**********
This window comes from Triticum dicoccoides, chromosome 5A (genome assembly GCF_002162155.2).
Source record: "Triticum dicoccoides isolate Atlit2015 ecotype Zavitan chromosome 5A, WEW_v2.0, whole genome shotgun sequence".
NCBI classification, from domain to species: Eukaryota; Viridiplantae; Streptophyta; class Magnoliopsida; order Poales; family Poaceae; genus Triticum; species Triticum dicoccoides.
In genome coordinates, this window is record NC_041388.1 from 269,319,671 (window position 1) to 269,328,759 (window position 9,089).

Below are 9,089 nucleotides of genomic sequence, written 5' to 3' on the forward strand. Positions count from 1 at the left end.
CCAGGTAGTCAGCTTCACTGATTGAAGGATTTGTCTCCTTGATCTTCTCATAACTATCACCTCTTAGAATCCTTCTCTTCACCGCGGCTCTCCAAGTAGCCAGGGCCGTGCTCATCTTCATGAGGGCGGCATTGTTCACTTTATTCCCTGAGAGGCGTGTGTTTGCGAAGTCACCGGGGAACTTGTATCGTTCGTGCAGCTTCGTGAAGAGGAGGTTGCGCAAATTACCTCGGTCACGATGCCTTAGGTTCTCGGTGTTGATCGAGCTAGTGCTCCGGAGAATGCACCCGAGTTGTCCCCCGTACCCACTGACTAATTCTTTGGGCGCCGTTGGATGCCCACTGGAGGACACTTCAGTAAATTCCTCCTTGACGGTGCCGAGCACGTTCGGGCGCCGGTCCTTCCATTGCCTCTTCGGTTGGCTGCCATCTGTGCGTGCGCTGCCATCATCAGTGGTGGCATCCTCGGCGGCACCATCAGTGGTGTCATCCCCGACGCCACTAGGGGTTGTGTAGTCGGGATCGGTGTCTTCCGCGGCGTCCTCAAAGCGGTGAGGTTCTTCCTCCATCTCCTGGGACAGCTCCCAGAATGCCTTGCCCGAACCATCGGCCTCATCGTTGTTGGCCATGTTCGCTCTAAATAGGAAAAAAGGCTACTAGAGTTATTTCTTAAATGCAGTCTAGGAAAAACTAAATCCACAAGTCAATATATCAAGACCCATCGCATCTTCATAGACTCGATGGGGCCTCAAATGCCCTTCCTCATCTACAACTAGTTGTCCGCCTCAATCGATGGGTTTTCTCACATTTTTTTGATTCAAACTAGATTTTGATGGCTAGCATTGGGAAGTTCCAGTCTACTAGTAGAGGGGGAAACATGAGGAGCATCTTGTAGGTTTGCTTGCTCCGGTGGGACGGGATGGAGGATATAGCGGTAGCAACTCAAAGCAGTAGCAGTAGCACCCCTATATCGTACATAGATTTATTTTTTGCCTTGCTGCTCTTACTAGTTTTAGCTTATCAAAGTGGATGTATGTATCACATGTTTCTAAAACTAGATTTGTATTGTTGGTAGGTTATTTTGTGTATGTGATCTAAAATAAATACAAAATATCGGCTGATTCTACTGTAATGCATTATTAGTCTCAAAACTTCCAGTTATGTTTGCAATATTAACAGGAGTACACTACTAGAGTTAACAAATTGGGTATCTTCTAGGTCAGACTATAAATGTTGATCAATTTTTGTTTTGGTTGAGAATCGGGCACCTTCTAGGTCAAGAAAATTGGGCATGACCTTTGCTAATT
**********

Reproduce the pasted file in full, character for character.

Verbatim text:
This window comes from Triticum dicoccoides, chromosome 5A (genome assembly GCF_002162155.2).
Source record: "Triticum dicoccoides isolate Atlit2015 ecotype Zavitan chromosome 5A, WEW_v2.0, whole genome shotgun sequence".
NCBI classification, from domain to species: Eukaryota; Viridiplantae; Streptophyta; class Magnoliopsida; order Poales; family Poaceae; genus Triticum; species Triticum dicoccoides.
In genome coordinates, this window is record NC_041388.1 from 269,319,671 (window position 1) to 269,328,759 (window position 9,089).

Below are 9,089 nucleotides of genomic sequence, written 5' to 3' on the forward strand. Positions count from 1 at the left end.
CCAGGTAGTCAGCTTCACTGATTGAAGGATTTGTCTCCTTGATCTTCTCATAACTATCACCTCTTAGAATCCTTCTCTTCACCGCGGCTCTCCAAGTAGCCAGGGCCGTGCTCATCTTCATGAGGGCGGCATTGTTCACTTTATTCCCTGAGAGGCGTGTGTTTGCGAAGTCACCGGGGAACTTGTATCGTTCGTGCAGCTTCGTGAAGAGGAGGTTGCGCAAATTACCTCGGTCACGATGCCTTAGGTTCTCGGTGTTGATCGAGCTAGTGCTCCGGAGAATGCACCCGAGTTGTCCCCCGTACCCACTGACTAATTCTTTGGGCGCCGTTGGATGCCCACTGGAGGACACTTCAGTAAATTCCTCCTTGACGGTGCCGAGCACGTTCGGGCGCCGGTCCTTCCATTGCCTCTTCGGTTGGCTGCCATCTGTGCGTGCGCTGCCATCATCAGTGGTGGCATCCTCGGCGGCACCATCAGTGGTGTCATCCCCGACGCCACTAGGGGTTGTGTAGTCGGGATCGGTGTCTTCCGCGGCGTCCTCAAAGCGGTGAGGTTCTTCCTCCATCTCCTGGGACAGCTCCCAGAATGCCTTGCCCGAACCATCGGCCTCATCGTTGTTGGCCATGTTCGCTCTAAATAGGAAAAAAGGCTACTAGAGTTATTTCTTAAATGCAGTCTAGGAAAAACTAAATCCACAAGTCAATATATCAAGACCCATCGCATCTTCATAGACTCGATGGGGCCTCAAATGCCCTTCCTCATCTACAACTAGTTGTCCGCCTCAATCGATGGGTTTTCTCACATTTTTTTGATTCAAACTAGATTTTGATGGCTAGCATTGGGAAGTTCCAGTCTACTAGTAGAGGGGGAAACATGAGGAGCATCTTGTAGGTTTGCTTGCTCCGGTGGGACGGGATGGAGGATATAGCGGTAGCAACTCAAAGCAGTAGCAGTAGCACCCCTATATCGTACATAGATTTATTTTTTGCCTTGCTGCTCTTACTAGTTTTAGCTTATCAAAGTGGATGTATGTATCACATGTTTCTAAAACTAGATTTGTATTGTTGGTAGGTTATTTTGTGTATGTGATCTAAAATAAATACAAAATATCGGCTGATTCTACTGTAATGCATTATTAGTCTCAAAACTTCCAGTTATGTTTGCAATATTAACAGGAGTACACTACTAGAGTTAACAAATTGGGTATCTTCTAGGTCAGACTATAAATGTTGATCAATTTTTGTTTTGGTTGAGAATCGGGCACCTTCTAGGTCAAGAAAATTGGGCATGACCTTTGCTAATT